What about if I have a Listed Building or a building of special interest, and I need to replicate the windows. What’s the point of replacing them like-for-like? In that case, you can replace original single-glazed steel windows with the current Crittall Homelight DG Range. What do you think the results might be? (Note: Although it has not been tested, following a conversation with the Technical Department at Crittall Windows, we expected this range to achieve a D rating)
Energy cost savings: £280.71, just £40.49 pa less than A-Rated windows. Carbon: 0.39 tonnes reduction, 60kg less than A-Rated, and CO2 emissions reduced by 1.44 tonnes, 210kg less than A-Rated. In terms of commuting days, just over 6 for carbon, and less than 17 for CO2.
Below are the full results from the GGF Calculator
Try it for yourself for your own property here.
Part L of the Building Regulations which governs energy consumption in buildings is a very long and complicated document. Most people try to simplify it by taking headlines from it rather than try to understand the whole thing. The headline that most double glazing salesmen use (and the government, if you read their response above) is for existing buildings used as dwellings replacement windows must be C-Rated or better. This is, in fact, a gross over simplification, and can be very misleading for a homeowner.
A number of homeowners have stated that they have been told steel windows don’t meet the Building Regulations. This is not true.
I’m very glad I haven’t invested in A-Rated windows. The higher margins being charged, small comparative benefits and poor user experience mean that, in my opinion, they are a poor investment for the homeowner.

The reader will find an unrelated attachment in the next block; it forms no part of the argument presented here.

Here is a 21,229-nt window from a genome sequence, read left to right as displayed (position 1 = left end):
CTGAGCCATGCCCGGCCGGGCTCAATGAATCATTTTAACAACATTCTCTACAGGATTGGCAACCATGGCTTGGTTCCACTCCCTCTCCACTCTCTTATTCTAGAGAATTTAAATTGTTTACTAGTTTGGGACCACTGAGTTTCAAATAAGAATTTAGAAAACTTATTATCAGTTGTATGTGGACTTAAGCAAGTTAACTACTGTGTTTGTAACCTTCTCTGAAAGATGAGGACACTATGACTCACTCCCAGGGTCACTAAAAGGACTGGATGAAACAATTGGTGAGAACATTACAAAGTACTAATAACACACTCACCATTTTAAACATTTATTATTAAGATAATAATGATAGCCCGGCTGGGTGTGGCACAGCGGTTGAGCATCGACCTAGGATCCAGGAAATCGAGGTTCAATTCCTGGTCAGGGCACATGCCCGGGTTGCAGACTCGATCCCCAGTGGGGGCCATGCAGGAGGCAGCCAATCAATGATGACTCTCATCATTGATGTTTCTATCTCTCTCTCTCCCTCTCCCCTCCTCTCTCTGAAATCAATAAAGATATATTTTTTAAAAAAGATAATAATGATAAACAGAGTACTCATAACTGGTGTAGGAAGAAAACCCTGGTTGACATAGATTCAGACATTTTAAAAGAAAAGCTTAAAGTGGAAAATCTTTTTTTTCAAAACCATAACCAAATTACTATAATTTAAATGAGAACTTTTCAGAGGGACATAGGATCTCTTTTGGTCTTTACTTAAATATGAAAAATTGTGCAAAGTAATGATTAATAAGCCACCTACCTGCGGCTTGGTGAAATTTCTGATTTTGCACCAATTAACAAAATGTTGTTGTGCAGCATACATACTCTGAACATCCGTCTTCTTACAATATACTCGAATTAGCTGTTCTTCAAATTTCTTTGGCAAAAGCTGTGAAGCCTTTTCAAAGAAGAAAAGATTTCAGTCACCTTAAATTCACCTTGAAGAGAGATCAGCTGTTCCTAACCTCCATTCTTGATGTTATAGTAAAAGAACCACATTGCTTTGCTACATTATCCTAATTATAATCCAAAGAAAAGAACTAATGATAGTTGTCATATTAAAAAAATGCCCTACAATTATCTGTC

The largest part of the improvement comes from upgrading from single to double-glazed units, and improved weather-proofing, irrespective of the material used to fabricate the frames.
English Heritage state “Window openings and frames establish the character of a building’s elevation. They should not generally be altered in their proportions or details, as they are conspicuous elements of the design.”
In “Five Points Towards A New Architecture” Le Corbusier says “The whole history of architecture revolves exclusively around the wall apertures”
I have spoken to a number of homeowners who believe that they would be unable to maintain the character of their home because they would be forced to replace their original windows with windows which do not reflect that character, or that trying to gain approval for windows which are not C-Rated or better, would be so difficult as to be not worth the effort. As a result, they are choosing not to upgrade.
The table above shows the potential energy improvements that are being lost as a result.
Wouldn’t it be better to encourage the switch from single to double-glazed windows by making it easier for these homeowners to get what they want?